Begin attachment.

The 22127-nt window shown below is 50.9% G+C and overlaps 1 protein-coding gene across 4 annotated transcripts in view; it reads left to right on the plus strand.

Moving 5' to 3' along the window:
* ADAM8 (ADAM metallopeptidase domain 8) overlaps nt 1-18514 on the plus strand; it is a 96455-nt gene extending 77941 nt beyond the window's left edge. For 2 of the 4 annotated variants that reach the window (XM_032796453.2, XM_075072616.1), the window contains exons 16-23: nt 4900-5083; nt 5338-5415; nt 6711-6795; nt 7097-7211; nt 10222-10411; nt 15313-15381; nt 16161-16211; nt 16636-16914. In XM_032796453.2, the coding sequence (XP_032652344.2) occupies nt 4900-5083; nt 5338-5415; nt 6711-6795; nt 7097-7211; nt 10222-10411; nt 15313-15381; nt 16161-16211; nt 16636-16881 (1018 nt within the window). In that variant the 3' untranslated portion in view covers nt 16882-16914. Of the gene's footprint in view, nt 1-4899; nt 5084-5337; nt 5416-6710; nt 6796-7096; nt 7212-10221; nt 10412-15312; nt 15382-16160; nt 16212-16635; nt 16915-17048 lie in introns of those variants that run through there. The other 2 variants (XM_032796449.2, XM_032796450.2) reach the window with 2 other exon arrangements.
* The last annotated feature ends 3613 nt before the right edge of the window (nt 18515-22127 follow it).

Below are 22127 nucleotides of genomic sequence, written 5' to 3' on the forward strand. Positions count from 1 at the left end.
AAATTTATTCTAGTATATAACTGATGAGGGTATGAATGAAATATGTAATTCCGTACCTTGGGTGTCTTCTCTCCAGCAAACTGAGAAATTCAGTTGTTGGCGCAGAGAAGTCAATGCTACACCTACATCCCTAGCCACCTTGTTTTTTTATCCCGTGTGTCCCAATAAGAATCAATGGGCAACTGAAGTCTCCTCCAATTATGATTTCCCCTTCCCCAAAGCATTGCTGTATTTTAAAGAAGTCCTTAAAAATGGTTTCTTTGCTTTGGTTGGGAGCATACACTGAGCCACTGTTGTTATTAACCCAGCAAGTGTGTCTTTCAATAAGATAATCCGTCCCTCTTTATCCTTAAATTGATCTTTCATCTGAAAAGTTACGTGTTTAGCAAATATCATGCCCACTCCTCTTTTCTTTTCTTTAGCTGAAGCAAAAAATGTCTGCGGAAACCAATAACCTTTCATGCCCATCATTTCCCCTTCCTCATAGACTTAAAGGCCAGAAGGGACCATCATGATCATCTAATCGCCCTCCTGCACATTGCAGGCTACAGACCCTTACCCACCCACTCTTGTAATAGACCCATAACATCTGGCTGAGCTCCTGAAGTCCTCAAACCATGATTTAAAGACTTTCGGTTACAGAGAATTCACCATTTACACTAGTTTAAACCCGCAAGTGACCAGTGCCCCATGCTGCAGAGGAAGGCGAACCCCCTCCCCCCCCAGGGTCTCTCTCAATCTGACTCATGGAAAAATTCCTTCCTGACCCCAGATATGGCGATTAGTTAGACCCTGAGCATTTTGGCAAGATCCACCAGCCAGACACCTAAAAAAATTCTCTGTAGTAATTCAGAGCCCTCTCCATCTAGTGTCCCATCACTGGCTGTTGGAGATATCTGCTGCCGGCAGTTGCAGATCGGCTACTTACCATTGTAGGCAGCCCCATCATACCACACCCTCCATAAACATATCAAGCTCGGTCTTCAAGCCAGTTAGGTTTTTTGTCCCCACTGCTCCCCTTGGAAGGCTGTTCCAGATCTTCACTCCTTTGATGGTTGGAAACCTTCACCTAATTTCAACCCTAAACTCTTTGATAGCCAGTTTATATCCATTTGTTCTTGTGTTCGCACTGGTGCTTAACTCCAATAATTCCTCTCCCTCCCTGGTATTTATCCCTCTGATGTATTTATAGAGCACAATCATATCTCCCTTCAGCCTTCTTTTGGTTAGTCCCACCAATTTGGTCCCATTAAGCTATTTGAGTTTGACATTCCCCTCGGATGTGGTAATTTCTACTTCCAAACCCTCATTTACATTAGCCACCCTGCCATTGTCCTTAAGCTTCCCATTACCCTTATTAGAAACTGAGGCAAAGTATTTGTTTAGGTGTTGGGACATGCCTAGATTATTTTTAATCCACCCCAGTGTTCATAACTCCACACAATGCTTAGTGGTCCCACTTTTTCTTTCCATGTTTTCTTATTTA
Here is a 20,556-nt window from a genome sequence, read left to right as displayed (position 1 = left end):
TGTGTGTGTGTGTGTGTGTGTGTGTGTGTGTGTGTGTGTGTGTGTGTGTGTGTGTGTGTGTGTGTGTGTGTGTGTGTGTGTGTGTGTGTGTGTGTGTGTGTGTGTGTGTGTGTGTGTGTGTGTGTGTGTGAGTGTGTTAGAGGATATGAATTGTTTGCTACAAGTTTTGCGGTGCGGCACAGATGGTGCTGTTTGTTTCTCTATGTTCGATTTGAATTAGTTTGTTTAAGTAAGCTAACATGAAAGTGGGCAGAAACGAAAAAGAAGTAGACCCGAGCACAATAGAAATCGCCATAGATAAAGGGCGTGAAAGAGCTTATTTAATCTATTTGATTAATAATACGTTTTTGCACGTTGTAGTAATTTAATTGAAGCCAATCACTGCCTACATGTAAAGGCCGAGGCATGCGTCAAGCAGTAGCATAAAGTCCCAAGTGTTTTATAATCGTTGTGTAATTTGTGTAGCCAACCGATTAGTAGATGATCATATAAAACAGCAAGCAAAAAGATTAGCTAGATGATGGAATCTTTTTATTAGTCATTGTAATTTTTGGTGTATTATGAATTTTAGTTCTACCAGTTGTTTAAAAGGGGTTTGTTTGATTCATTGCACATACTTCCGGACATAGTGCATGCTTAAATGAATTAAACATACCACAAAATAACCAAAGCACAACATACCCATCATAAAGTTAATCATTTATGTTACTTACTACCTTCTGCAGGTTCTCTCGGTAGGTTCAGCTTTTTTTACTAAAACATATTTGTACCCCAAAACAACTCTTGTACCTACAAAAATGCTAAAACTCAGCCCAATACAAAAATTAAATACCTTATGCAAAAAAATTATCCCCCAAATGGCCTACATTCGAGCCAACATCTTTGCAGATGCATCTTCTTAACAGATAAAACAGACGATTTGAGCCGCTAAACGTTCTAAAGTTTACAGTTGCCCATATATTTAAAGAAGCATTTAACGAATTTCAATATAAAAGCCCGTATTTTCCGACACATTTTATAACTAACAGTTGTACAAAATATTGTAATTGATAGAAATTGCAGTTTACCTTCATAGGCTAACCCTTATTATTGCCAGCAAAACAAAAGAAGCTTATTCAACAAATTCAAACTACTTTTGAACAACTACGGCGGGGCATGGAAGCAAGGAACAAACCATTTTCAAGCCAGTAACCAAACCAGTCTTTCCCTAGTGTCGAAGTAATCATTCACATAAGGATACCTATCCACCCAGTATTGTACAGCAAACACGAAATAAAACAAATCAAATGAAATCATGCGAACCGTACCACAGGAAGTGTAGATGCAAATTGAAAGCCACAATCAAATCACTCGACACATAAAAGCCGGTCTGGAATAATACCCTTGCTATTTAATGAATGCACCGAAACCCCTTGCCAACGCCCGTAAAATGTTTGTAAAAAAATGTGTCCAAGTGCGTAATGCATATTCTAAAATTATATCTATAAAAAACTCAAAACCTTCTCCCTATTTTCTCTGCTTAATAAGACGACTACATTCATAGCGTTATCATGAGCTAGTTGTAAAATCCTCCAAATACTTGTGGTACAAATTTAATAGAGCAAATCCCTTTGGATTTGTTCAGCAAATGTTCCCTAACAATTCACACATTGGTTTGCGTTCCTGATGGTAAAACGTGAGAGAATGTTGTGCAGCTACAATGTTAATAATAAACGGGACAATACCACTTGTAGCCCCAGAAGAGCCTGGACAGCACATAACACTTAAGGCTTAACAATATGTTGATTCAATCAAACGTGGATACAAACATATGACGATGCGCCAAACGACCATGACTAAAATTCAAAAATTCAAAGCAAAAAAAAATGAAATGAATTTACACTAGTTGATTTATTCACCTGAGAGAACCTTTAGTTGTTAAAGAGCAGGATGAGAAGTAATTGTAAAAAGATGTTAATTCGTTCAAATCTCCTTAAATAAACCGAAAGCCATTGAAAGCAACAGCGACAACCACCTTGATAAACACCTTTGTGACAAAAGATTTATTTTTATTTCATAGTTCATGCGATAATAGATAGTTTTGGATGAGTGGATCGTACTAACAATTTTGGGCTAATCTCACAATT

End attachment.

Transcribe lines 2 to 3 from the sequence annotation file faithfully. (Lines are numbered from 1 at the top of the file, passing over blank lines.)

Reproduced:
Moving 5' to 3' along the window:
* ADAM8 (ADAM metallopeptidase domain 8) overlaps nt 1-18514 on the plus strand; it is a 96455-nt gene extending 77941 nt beyond the window's left edge. For 2 of the 4 annotated variants that reach the window (XM_032796453.2, XM_075072616.1), the window contains exons 16-23: nt 4900-5083; nt 5338-5415; nt 6711-6795; nt 7097-7211; nt 10222-10411; nt 15313-15381; nt 16161-16211; nt 16636-16914. In XM_032796453.2, the coding sequence (XP_032652344.2) occupies nt 4900-5083; nt 5338-5415; nt 6711-6795; nt 7097-7211; nt 10222-10411; nt 15313-15381; nt 16161-16211; nt 16636-16881 (1018 nt within the window). In that variant the 3' untranslated portion in view covers nt 16882-16914. Of the gene's footprint in view, nt 1-4899; nt 5084-5337; nt 5416-6710; nt 6796-7096; nt 7212-10221; nt 10412-15312; nt 15382-16160; nt 16212-16635; nt 16915-17048 lie in introns of those variants that run through there. The other 2 variants (XM_032796449.2, XM_032796450.2) reach the window with 2 other exon arrangements.